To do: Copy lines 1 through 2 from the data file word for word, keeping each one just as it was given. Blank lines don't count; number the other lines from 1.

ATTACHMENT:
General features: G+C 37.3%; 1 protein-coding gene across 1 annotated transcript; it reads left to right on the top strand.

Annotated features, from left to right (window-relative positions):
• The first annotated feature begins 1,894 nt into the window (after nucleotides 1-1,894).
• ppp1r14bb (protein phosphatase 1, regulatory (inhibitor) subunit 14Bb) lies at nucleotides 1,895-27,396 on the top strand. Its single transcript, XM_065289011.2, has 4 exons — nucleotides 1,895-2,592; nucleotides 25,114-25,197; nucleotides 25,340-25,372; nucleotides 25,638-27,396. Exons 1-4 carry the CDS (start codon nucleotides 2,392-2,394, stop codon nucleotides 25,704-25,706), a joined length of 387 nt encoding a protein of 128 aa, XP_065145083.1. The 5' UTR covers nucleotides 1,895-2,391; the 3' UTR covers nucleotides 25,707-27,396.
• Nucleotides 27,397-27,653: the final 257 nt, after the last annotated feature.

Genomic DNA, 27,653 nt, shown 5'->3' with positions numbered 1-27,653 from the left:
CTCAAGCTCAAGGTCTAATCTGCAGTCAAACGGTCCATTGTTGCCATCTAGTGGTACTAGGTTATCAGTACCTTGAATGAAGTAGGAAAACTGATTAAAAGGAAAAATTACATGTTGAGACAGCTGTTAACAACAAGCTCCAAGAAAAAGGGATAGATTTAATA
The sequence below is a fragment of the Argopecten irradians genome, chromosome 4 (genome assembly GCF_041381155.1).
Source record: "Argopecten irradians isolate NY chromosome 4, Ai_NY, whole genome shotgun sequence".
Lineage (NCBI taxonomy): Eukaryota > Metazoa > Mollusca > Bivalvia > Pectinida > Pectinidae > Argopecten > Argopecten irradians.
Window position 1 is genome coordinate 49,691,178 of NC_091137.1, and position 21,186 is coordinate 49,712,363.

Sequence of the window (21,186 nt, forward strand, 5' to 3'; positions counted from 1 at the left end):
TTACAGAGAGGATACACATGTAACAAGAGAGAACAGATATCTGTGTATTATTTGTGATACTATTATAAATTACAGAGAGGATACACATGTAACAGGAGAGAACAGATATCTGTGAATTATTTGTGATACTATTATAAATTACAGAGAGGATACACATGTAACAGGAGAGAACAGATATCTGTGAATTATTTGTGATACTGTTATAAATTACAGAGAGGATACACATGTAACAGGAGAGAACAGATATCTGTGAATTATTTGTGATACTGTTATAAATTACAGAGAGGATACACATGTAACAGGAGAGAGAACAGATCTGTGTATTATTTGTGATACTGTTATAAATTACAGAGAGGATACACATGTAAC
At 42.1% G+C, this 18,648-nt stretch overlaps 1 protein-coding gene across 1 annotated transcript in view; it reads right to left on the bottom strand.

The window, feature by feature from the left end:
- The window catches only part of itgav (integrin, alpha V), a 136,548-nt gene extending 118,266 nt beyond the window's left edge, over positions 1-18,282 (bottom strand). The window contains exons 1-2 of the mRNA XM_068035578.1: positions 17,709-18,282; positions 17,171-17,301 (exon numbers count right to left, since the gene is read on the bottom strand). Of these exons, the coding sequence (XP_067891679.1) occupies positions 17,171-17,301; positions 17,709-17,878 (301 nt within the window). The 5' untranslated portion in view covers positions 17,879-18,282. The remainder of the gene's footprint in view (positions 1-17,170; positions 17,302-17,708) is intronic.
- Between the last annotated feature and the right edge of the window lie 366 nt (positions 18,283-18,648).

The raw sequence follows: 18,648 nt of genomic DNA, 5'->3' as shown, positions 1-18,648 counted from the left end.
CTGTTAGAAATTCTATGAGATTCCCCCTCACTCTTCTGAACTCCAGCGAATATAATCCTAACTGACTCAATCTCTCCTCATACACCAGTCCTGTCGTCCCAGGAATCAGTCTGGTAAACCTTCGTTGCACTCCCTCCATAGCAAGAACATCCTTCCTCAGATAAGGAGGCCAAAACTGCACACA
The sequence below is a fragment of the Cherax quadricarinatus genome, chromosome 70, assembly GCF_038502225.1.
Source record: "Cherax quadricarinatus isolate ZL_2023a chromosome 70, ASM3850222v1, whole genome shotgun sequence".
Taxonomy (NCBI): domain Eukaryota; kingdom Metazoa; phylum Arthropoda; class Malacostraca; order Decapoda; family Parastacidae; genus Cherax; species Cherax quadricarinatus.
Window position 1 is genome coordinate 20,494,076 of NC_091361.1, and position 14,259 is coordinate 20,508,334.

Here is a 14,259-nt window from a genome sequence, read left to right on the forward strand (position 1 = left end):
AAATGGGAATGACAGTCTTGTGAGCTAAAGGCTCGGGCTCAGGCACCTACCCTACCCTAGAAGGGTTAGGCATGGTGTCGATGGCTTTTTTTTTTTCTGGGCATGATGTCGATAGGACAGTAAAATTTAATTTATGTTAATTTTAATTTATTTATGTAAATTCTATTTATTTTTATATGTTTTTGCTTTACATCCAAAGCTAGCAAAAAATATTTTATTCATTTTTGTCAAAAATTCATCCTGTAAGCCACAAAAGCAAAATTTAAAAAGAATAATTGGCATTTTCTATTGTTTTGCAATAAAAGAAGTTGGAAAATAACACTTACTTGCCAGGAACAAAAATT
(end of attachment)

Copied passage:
General features: G+C 37.3%; 1 protein-coding gene across 1 annotated transcript; it reads left to right on the top strand.

Annotated features, from left to right (window-relative positions):